As fly-fishing casts go, this one held great promise. I simply had to make it work there on the rocky banks of the Lake Fork of the Gunnison River.
It was mid-September, and a million willow chutes—placed there to ensnare my fly line, I was sure—crowded behind me as I practically crawled into position. This all required a bit of trickery, as the game became this: Place a bean-sized dry fly the weight of a bread crumb atop a roiling trout stream using an invisible leader, 15 feet of floating line and a 35-year-old graphite fly rod. Then watch the fly as it bobs along the surface, much like a tiny sailboat.
A sharp flick of my Eagle Claw rod launched the fly, leader and line into position. The fly may have represented a grasshopper or caddis fly. The trout would make that determination. Fishermen simply call it an attractor pattern, a collection of colorful deer hair and feathers artfully tied to the shank of the hook.
The sun bore through the clear water, illuminating submerged rocks in the shallow places. In deeper water, I could see only blue and green. And that is where the brown trout appeared, lazily rising toward the surface. Conservative estimate, 16 inches from stem to stern. Not the biggest fish in the river, but not bad.
Up he came, shining in the light like a new penny. I tried to keep my cool and allow the fly to skate naturally along the water’s surface. I remember my exact thoughts as the trout took aim and the moment played out.
“Yes, yes, YES! …”
“No, no … NO! Come back.”
I voiced additional colorful, satisfying words as well, lamenting the missed opportunity.
The big brown had nosed the fly—literally touched it—then turned back toward the cold depths. Gone forever. And that’s all good. That’s fly fishing. And on that day, I had a larger purpose than simply catching fish.
I was a participant in the Flyathlon, a unique competition that combines fly fishing and trail running—and craft beer. The annual event raises money for the nonprofit Running Rivers, which strives to protect clean mountain waterways and the wild trout that swim in them. It is a distinctly Colorado event.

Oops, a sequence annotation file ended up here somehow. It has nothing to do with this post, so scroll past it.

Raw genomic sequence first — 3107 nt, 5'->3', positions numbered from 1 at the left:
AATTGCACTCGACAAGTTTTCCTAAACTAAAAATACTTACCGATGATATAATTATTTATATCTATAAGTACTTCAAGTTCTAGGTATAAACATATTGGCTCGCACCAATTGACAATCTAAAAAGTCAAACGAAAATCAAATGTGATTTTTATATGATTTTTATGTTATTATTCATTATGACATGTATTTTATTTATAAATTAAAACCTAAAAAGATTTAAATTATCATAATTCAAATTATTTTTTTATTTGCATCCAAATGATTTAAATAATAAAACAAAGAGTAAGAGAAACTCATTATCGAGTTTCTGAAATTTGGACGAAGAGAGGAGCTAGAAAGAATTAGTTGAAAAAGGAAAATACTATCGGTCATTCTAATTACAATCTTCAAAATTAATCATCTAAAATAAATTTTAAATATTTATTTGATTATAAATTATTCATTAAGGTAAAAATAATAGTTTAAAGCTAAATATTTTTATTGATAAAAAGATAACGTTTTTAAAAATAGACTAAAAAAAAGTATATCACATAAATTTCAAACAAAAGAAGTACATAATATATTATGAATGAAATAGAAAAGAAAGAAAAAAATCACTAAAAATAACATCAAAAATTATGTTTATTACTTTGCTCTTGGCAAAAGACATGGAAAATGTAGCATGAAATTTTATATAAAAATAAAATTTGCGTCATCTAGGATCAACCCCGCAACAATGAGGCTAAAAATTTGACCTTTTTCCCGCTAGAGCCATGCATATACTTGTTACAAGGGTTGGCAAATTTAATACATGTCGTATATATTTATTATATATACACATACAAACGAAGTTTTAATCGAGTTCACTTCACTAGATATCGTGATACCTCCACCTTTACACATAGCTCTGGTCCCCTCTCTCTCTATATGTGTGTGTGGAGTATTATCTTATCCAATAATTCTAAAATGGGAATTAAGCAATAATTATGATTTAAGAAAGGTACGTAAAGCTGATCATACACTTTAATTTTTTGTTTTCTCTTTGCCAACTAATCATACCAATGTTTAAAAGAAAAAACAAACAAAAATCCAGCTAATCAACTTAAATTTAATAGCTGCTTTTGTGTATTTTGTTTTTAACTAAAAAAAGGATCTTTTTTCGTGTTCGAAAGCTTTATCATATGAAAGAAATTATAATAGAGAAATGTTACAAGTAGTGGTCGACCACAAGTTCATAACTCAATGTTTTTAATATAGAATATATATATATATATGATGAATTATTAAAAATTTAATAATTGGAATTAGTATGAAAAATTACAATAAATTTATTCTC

The format at the Lake Fork competition works like this. Up to 60 participants—some good runners, some skilled fishermen, some neither—step to the starting line with fly rod, a pocketful of flies and an extra bit of leader. Run 10 miles along the river. Expect to get your feet wet. Catch a fish along the way, or not. Take a photo of the fish on a paper ruler provided by the race organization. Release the fish. Run to the finish line. The bigger the fish, the more time is deducted from your finishing time.
Then everyone drinks beer and spins grand tales of the one that got away, like the finicky brown in deep blue-green. The entry fee is $100, plus a required fundraising minimum for Running Rivers.
“I think of it as conservation through recreation,” says event founder and organizer Andrew Todd. “We’d like to turn outdoor enthusiasts into outdoor activists.”
There are two such events in Colorado this year. The Middle Creek Flyathlon near Saguache took place in August. The Lake Fork Flyathlon runs Sept. 14-16. Fishermen are encouraged to arrive at a prearranged campground on Friday. The competition, followed by a catered dinner and ruckus party, is Saturday. Sunday is for breaking camp, slamming coffee, shaking hands and promising to return.
“The Flyathlon is a blast,” says Travis Duncan, who ran and fished for the first time last year. “You’re guaranteed to meet good people who care about Colorado’s water and its fish. The event encourages you to think about what kind of fish are in our water and what is native to our state. And I love that they’ve tied in drinking good beer with it as well.”
It’s a relaxed vibe. The Flyathlon begins with Todd’s kids shooting a can of severely shaken cheap beer (Pabst Blue Ribbon last year) with their BB guns. Everybody runs when the foam flies.
There is no need to rush. The Lake Fork run follows a gentle gravel road, and the morning trip down the canyon was so pleasant I delayed the fishing until about the fourth mile. After missing the hefty brown, I tied on a bug called a prince nymph, fished below the surface where the fish usually feed, and caught two smaller, but scrappy, rainbow trout in a few minutes.
I’ve fished Colorado’s lakes, rivers and streams for many years. I’ve caught and released many trout, big trout, colorful, wild trout. These waters and these fish form a glimpse of the state’s environmental health. I am the recipient of the good health, mental and spiritual well-being that wild places and experiences instill in a person. So I’ll return to the Flyathlon. I’ll be an outdoor activist.
And I haven’t forgotten where that brown trout lives.
Find the Flyathlon flyathlon.com